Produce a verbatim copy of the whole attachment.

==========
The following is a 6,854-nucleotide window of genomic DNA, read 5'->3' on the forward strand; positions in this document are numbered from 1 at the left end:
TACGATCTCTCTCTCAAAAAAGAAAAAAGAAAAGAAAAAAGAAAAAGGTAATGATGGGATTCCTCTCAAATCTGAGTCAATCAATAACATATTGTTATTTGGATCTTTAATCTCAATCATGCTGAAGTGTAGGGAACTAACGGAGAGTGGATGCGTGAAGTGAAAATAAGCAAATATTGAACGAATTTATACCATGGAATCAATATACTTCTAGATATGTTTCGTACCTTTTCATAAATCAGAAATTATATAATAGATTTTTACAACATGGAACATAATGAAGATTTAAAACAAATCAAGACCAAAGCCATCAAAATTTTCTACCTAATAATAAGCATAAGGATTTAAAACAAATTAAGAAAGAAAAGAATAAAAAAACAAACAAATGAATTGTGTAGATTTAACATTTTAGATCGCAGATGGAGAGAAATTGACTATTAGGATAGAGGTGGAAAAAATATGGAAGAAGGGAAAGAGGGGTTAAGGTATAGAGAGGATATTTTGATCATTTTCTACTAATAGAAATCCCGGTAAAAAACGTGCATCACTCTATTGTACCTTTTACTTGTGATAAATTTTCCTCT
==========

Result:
The following is a 6,854-nucleotide window of genomic DNA, read 5'->3' on the forward strand; positions in this document are numbered from 1 at the left end:
TACGATCTCTCTCTCAAAAAAGAAAAAAGAAAAGAAAAAAGAAAAAGGTAATGATGGGATTCCTCTCAAATCTGAGTCAATCAATAACATATTGTTATTTGGATCTTTAATCTCAATCATGCTGAAGTGTAGGGAACTAACGGAGAGTGGATGCGTGAAGTGAAAATAAGCAAATATTGAACGAATTTATACCATGGAATCAATATACTTCTAGATATGTTTCGTACCTTTTCATAAATCAGAAATTATATAATAGATTTTTACAACATGGAACATAATGAAGATTTAAAACAAATCAAGACCAAAGCCATCAAAATTTTCTACCTAATAATAAGCATAAGGATTTAAAACAAATTAAGAAAGAAAAGAATAAAAAAACAAACAAATGAATTGTGTAGATTTAACATTTTAGATCGCAGATGGAGAGAAATTGACTATTAGGATAGAGGTGGAAAAAATATGGAAGAAGGGAAAGAGGGGTTAAGGTATAGAGAGGATATTTTGATCATTTTCTACTAATAGAAATCCCGGTAAAAAACGTGCATCACTCTATTGTACCTTTTACTTGTGATAAATTTTCCTCT